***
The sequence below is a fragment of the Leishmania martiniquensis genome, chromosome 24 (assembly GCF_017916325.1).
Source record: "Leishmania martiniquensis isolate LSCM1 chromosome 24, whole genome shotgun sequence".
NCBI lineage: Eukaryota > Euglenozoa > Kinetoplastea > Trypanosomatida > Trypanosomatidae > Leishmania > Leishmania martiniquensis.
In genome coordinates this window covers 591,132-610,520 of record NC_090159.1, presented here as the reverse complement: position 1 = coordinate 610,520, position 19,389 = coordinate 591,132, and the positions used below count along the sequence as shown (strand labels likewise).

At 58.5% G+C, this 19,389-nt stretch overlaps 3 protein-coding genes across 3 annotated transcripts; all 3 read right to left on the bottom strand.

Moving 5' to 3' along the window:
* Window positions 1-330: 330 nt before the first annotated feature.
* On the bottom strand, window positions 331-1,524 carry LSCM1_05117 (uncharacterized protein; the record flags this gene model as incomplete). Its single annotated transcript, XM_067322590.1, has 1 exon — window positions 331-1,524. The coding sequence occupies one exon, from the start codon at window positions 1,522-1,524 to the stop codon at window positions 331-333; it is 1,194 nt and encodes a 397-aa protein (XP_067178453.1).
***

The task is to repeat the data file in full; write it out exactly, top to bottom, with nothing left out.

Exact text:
The sequence below is a fragment of the Leishmania martiniquensis genome, chromosome 24 (assembly GCF_017916325.1).
Source record: "Leishmania martiniquensis isolate LSCM1 chromosome 24, whole genome shotgun sequence".
NCBI lineage: Eukaryota > Euglenozoa > Kinetoplastea > Trypanosomatida > Trypanosomatidae > Leishmania > Leishmania martiniquensis.
In genome coordinates this window covers 591,132-610,520 of record NC_090159.1, presented here as the reverse complement: position 1 = coordinate 610,520, position 19,389 = coordinate 591,132, and the positions used below count along the sequence as shown (strand labels likewise).

At 58.5% G+C, this 19,389-nt stretch overlaps 3 protein-coding genes across 3 annotated transcripts; all 3 read right to left on the bottom strand.

Moving 5' to 3' along the window:
* Window positions 1-330: 330 nt before the first annotated feature.
* On the bottom strand, window positions 331-1,524 carry LSCM1_05117 (uncharacterized protein; the record flags this gene model as incomplete). Its single annotated transcript, XM_067322590.1, has 1 exon — window positions 331-1,524. The coding sequence occupies one exon, from the start codon at window positions 1,522-1,524 to the stop codon at window positions 331-333; it is 1,194 nt and encodes a 397-aa protein (XP_067178453.1).